Over the past weekend, a drone strike killed three American servicemembers and wounded twenty others. Furthermore, the attack occurred in Jordan near the border of Syria. We pray for the souls of the American soldiers who were killed. We are thankful for all of those brave men and women who courageously take the oath to support and defend the Constitution of the United States against all enemies foreign and domestic. Nevertheless, this is a wake up call to assess U.S. strategy.
In the wake of the attack, the responses are predictable. President Biden vows the U.S. “shall respond.” U.S. politicians discuss “taking out” Iran’s leadership. News outlets lead the question with proposed responses such as the WSJ article titled “Three Ways the U.S. Could Punish Iran After Fatal Drone Attack.”
In none of these instances is there a serious question about what exactly these soldiers were doing to accomplish the oath of supporting and defending the U.S. Constitution. Most Americans probably don’t know that we have bases in Jordan or soldiers that are in harms way in remote bases. In fact, the U.S. has bases all over the Middle East. What purpose are they serving? Are they protecting our rights to freedom of speech, freedom of assembly, or due process?
Furthermore, at what point did the U.S. Congress authorize this deployment? Is there a strategic purpose?
What we are witnessing is a total lack of seriousness in strategic thinking. Discussions of punishment and violent responses are childish. This is the stuff of amateurs and not serious statesmen. In fact, a coherent foreign policy should start with the question of U.S. interests. However, Americas current political class does not think that way. It is not clear they are capable of thinking this way. It may be that the waters are permanently muddied with corporate interests, consultant talking points, and ideological commitments. Moreover, upon learning the news of what happened, no American took to the street and demanded accountability. No. Not while the AFC Championship was on.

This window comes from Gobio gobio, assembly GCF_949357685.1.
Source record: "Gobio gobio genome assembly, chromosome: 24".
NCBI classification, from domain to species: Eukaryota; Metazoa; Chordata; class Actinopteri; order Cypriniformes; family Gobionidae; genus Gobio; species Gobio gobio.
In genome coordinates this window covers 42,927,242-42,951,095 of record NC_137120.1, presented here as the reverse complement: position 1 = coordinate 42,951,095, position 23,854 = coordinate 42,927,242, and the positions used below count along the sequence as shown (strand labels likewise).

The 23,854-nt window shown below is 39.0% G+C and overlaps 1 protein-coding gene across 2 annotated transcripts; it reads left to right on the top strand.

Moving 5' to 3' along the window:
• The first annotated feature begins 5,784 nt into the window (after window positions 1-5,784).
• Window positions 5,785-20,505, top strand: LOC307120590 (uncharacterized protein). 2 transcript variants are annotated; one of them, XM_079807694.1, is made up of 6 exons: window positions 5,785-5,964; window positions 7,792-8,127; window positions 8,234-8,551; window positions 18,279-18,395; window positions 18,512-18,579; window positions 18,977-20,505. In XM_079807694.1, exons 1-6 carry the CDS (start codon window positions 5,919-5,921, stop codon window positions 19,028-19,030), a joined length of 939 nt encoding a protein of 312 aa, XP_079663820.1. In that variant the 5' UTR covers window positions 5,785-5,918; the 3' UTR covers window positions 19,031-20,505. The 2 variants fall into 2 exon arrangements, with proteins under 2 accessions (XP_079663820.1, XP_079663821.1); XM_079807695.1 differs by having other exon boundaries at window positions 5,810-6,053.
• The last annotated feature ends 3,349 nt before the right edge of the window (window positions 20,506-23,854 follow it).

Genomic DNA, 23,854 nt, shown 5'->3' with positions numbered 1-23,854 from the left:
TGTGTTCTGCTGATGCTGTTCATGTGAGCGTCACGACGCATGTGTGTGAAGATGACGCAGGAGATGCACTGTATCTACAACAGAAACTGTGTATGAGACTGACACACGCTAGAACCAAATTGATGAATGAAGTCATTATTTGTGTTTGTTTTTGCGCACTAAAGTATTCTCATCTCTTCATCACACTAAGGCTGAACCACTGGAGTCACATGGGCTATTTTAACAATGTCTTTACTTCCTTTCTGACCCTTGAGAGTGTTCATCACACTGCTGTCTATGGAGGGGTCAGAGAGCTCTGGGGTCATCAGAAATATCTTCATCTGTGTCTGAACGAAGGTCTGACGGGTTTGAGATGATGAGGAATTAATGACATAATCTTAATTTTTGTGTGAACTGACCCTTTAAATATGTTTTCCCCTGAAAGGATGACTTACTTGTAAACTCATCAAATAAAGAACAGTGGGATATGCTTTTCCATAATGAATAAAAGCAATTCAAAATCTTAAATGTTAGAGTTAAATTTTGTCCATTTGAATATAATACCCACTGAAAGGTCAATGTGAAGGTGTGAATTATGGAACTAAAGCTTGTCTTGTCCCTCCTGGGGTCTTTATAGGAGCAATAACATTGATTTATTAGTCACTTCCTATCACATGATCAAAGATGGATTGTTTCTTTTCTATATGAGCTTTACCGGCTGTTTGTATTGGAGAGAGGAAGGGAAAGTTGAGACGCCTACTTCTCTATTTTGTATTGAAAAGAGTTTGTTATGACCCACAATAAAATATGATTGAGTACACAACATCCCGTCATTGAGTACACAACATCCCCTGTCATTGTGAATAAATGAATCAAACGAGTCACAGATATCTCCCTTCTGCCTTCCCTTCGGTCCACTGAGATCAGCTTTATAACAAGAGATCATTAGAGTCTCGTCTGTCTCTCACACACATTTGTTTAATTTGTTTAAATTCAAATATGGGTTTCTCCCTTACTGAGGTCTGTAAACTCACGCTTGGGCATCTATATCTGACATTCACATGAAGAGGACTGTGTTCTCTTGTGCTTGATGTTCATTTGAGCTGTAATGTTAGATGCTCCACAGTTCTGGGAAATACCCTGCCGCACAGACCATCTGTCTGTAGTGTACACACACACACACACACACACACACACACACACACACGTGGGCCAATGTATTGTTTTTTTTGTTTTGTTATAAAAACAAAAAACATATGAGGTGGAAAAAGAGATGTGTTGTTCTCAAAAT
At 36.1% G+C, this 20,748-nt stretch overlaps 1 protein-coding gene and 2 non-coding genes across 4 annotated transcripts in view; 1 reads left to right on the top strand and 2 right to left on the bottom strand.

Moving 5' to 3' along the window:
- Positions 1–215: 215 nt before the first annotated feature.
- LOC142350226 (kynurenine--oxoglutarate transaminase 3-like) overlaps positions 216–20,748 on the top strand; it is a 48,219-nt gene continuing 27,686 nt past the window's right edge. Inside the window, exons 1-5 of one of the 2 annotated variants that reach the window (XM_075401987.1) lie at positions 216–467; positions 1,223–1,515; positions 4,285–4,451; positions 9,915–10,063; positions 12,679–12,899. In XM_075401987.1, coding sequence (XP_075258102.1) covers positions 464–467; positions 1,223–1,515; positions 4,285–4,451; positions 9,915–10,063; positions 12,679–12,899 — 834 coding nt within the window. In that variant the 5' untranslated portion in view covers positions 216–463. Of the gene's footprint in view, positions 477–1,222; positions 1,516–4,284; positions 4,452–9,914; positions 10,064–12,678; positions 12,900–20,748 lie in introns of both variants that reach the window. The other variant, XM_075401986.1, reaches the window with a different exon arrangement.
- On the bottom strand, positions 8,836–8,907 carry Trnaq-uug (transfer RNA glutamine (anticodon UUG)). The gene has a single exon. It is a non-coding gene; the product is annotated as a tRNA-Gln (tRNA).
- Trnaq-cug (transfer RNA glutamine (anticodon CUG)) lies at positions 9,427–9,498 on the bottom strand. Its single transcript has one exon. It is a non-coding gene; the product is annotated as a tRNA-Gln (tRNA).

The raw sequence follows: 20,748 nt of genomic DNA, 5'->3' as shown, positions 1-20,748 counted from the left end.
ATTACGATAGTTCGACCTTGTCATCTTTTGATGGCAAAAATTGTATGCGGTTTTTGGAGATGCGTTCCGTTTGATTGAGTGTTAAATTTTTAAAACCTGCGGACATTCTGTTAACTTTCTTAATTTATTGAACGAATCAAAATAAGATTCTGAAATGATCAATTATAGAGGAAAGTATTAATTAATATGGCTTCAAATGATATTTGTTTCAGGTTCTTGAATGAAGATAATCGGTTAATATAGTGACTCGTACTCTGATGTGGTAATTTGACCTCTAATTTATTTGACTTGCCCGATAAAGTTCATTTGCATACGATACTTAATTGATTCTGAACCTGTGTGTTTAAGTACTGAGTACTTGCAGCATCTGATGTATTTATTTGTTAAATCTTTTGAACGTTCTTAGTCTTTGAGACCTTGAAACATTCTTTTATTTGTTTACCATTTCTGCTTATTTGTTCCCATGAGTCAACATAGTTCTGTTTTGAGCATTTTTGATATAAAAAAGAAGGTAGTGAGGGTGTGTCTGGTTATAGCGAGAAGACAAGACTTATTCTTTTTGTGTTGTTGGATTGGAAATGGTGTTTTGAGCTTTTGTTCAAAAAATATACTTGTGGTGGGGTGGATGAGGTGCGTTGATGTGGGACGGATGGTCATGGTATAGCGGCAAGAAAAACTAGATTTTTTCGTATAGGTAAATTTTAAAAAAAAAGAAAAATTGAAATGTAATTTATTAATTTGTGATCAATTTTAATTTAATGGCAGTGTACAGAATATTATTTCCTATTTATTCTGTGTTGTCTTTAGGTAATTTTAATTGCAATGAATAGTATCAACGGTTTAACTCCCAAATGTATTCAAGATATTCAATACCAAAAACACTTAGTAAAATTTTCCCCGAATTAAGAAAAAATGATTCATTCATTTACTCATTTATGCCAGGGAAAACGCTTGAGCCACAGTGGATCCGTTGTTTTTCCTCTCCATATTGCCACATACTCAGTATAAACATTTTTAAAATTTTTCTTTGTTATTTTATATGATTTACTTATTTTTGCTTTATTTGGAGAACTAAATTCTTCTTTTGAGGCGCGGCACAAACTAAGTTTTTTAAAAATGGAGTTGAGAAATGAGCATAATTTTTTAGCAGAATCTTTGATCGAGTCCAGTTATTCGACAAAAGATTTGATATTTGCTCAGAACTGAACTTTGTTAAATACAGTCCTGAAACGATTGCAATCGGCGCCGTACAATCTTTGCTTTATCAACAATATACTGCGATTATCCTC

While the tactics of this attack do matter, the strategic considerations are more important. What would this look like? First, we should ask what we want with respect to Iran. For example, we want them to stop funding and providing material support to proxy groups like the Houthis, Hezbollah, and Hamas. Second, we use diplomacy to negotiate based on these goals. For example, Iran might ask that we remove certain bases from Iraq. We may decline. However, this is part of the negotiation. Finally, if Iran fails to meet U.S. demands and continues funding groups that cause violence and instability in the region, then we would have a congressionally authorized use of force.
If we were to use diplomacy in this straightforward matter, it would clear the air on what we hope to achieve. Furthermore, the American people would understand and be able to approve or disapprove of the policy by holding their elected representatives responsible for the way in which they vote. Finally, our political goals would be unambiguous to all parties involved. Thus, when we do have a congressionally authorized use of force, our military power could be marshalled toward the goal of bringing Iran back to the negotiating table to hear our demands. Tit for tat strikes do not get at the heart of the political question.
Since war is an extension of politics, every military action should have a political end state. What our politicians and reckless news outlets propose is unmoored from a clear end state. In fact, they lack a strategic vision. It is worth noting that a strategic vision could also include regime change. However, yet again, this is something that should be authorized via Congress. The logic is simple in a republic, the people get a say. The people of the United States govern our military via our elected representatives. In principle, this is the case. But, the current reality is far from it.
I fear for the lives of our men and women in uniform. I fear for their lives while the strategic purpose to which they serve is wholly opaque. It is not only opaque but also divorced from the pressing reality of what is actually destroying our country. At the moment, drugs, crime, and the breakdown of the family plague the United States populace. We have unchecked illegal immigration that contributes to the aforementioned factors.
America needs serious statesman. We need foreign policy grounded in reason not emotion and impetuosity. We need a revival of accountability and an education of our electorate. Our deterrent capabilities exist, but are useless. They are useless because there is no guiding vision behind them.